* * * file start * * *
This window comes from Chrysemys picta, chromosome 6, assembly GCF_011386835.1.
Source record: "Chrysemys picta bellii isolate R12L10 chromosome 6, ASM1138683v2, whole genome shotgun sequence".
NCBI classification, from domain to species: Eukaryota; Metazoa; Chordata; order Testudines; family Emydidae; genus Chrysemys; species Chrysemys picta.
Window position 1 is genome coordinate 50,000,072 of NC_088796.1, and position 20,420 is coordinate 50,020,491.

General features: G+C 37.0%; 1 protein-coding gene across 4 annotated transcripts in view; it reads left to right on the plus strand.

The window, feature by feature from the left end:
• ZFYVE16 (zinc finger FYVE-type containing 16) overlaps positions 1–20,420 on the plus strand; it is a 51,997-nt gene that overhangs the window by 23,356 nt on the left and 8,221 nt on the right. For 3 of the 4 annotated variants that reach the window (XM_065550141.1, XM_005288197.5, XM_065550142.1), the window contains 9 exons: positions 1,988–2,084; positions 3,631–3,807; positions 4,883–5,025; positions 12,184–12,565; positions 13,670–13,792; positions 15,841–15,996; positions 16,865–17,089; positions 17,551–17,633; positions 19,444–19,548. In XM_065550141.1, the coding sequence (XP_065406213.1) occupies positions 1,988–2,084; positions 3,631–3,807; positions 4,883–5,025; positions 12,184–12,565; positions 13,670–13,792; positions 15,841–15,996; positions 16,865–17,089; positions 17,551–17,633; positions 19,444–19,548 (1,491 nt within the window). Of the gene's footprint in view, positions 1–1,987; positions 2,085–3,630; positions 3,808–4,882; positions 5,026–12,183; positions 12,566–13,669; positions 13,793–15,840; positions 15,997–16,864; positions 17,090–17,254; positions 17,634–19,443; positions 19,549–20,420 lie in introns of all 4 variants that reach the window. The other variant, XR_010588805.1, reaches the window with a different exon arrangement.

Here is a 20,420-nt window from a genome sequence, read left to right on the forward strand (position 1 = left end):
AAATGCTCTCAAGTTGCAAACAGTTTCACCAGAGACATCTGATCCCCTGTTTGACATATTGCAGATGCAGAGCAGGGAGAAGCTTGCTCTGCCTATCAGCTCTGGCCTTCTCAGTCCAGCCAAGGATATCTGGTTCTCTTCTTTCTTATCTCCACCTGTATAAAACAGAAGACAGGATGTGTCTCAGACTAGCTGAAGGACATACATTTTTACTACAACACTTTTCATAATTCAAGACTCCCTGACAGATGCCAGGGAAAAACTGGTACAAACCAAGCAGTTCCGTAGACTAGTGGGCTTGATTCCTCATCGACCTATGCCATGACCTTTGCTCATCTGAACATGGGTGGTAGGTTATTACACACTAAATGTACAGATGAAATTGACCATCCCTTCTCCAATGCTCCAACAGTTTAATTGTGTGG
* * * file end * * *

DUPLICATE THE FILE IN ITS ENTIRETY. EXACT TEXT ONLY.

This window comes from Chrysemys picta, chromosome 6, assembly GCF_011386835.1.
Source record: "Chrysemys picta bellii isolate R12L10 chromosome 6, ASM1138683v2, whole genome shotgun sequence".
NCBI classification, from domain to species: Eukaryota; Metazoa; Chordata; order Testudines; family Emydidae; genus Chrysemys; species Chrysemys picta.
Window position 1 is genome coordinate 50,000,072 of NC_088796.1, and position 20,420 is coordinate 50,020,491.

General features: G+C 37.0%; 1 protein-coding gene across 4 annotated transcripts in view; it reads left to right on the plus strand.

The window, feature by feature from the left end:
• ZFYVE16 (zinc finger FYVE-type containing 16) overlaps positions 1–20,420 on the plus strand; it is a 51,997-nt gene that overhangs the window by 23,356 nt on the left and 8,221 nt on the right. For 3 of the 4 annotated variants that reach the window (XM_065550141.1, XM_005288197.5, XM_065550142.1), the window contains 9 exons: positions 1,988–2,084; positions 3,631–3,807; positions 4,883–5,025; positions 12,184–12,565; positions 13,670–13,792; positions 15,841–15,996; positions 16,865–17,089; positions 17,551–17,633; positions 19,444–19,548. In XM_065550141.1, the coding sequence (XP_065406213.1) occupies positions 1,988–2,084; positions 3,631–3,807; positions 4,883–5,025; positions 12,184–12,565; positions 13,670–13,792; positions 15,841–15,996; positions 16,865–17,089; positions 17,551–17,633; positions 19,444–19,548 (1,491 nt within the window). Of the gene's footprint in view, positions 1–1,987; positions 2,085–3,630; positions 3,808–4,882; positions 5,026–12,183; positions 12,566–13,669; positions 13,793–15,840; positions 15,997–16,864; positions 17,090–17,254; positions 17,634–19,443; positions 19,549–20,420 lie in introns of all 4 variants that reach the window. The other variant, XR_010588805.1, reaches the window with a different exon arrangement.

Here is a 20,420-nt window from a genome sequence, read left to right on the forward strand (position 1 = left end):
AAATGCTCTCAAGTTGCAAACAGTTTCACCAGAGACATCTGATCCCCTGTTTGACATATTGCAGATGCAGAGCAGGGAGAAGCTTGCTCTGCCTATCAGCTCTGGCCTTCTCAGTCCAGCCAAGGATATCTGGTTCTCTTCTTTCTTATCTCCACCTGTATAAAACAGAAGACAGGATGTGTCTCAGACTAGCTGAAGGACATACATTTTTACTACAACACTTTTCATAATTCAAGACTCCCTGACAGATGCCAGGGAAAAACTGGTACAAACCAAGCAGTTCCGTAGACTAGTGGGCTTGATTCCTCATCGACCTATGCCATGACCTTTGCTCATCTGAACATGGGTGGTAGGTTATTACACACTAAATGTACAGATGAAATTGACCATCCCTTCTCCAATGCTCCAACAGTTTAATTGTGTGG